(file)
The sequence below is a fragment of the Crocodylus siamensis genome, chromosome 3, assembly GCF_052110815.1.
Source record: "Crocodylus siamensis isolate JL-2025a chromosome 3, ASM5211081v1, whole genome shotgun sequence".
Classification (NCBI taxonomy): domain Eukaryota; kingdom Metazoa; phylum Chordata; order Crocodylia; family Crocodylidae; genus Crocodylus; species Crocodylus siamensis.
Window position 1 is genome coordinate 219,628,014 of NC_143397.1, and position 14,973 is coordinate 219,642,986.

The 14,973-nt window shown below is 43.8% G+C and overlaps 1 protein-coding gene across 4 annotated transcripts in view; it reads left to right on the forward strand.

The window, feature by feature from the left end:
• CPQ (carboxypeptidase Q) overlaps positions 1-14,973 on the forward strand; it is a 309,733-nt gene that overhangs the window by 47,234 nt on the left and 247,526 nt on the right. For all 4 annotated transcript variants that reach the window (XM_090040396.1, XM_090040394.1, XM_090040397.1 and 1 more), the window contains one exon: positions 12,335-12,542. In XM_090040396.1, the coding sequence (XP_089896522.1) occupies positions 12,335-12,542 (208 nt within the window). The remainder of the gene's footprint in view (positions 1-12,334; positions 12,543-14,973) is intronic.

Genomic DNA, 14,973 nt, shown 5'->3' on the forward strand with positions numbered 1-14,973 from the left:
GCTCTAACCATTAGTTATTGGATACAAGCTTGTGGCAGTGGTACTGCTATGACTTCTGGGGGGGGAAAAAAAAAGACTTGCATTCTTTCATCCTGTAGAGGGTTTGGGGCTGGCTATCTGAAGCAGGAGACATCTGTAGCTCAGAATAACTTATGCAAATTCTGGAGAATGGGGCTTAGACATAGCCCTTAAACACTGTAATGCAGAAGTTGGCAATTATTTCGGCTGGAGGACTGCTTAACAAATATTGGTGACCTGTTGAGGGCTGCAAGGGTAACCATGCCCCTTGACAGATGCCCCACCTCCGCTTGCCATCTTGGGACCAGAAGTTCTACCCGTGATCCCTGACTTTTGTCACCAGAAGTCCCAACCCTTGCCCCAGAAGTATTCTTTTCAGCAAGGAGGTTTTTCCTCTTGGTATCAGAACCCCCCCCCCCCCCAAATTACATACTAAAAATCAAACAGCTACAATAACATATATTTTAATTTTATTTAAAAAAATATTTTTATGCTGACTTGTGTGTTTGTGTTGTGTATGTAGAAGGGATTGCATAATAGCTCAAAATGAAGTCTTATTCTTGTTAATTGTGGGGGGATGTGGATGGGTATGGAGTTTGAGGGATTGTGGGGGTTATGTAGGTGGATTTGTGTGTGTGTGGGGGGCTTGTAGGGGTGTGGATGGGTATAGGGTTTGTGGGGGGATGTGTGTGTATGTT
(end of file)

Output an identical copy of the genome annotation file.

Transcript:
The sequence below is a fragment of the Crocodylus siamensis genome, chromosome 3, assembly GCF_052110815.1.
Source record: "Crocodylus siamensis isolate JL-2025a chromosome 3, ASM5211081v1, whole genome shotgun sequence".
Classification (NCBI taxonomy): domain Eukaryota; kingdom Metazoa; phylum Chordata; order Crocodylia; family Crocodylidae; genus Crocodylus; species Crocodylus siamensis.
Window position 1 is genome coordinate 219,628,014 of NC_143397.1, and position 14,973 is coordinate 219,642,986.

The 14,973-nt window shown below is 43.8% G+C and overlaps 1 protein-coding gene across 4 annotated transcripts in view; it reads left to right on the forward strand.

The window, feature by feature from the left end:
• CPQ (carboxypeptidase Q) overlaps positions 1-14,973 on the forward strand; it is a 309,733-nt gene that overhangs the window by 47,234 nt on the left and 247,526 nt on the right. For all 4 annotated transcript variants that reach the window (XM_090040396.1, XM_090040394.1, XM_090040397.1 and 1 more), the window contains one exon: positions 12,335-12,542. In XM_090040396.1, the coding sequence (XP_089896522.1) occupies positions 12,335-12,542 (208 nt within the window). The remainder of the gene's footprint in view (positions 1-12,334; positions 12,543-14,973) is intronic.

Genomic DNA, 14,973 nt, shown 5'->3' on the forward strand with positions numbered 1-14,973 from the left:
GCTCTAACCATTAGTTATTGGATACAAGCTTGTGGCAGTGGTACTGCTATGACTTCTGGGGGGGGAAAAAAAAAGACTTGCATTCTTTCATCCTGTAGAGGGTTTGGGGCTGGCTATCTGAAGCAGGAGACATCTGTAGCTCAGAATAACTTATGCAAATTCTGGAGAATGGGGCTTAGACATAGCCCTTAAACACTGTAATGCAGAAGTTGGCAATTATTTCGGCTGGAGGACTGCTTAACAAATATTGGTGACCTGTTGAGGGCTGCAAGGGTAACCATGCCCCTTGACAGATGCCCCACCTCCGCTTGCCATCTTGGGACCAGAAGTTCTACCCGTGATCCCTGACTTTTGTCACCAGAAGTCCCAACCCTTGCCCCAGAAGTATTCTTTTCAGCAAGGAGGTTTTTCCTCTTGGTATCAGAACCCCCCCCCCCCCCAAATTACATACTAAAAATCAAACAGCTACAATAACATATATTTTAATTTTATTTAAAAAAATATTTTTATGCTGACTTGTGTGTTTGTGTTGTGTATGTAGAAGGGATTGCATAATAGCTCAAAATGAAGTCTTATTCTTGTTAATTGTGGGGGGATGTGGATGGGTATGGAGTTTGAGGGATTGTGGGGGTTATGTAGGTGGATTTGTGTGTGTGTGGGGGGCTTGTAGGGGTGTGGATGGGTATAGGGTTTGTGGGGGGATGTGTGTGTATGTT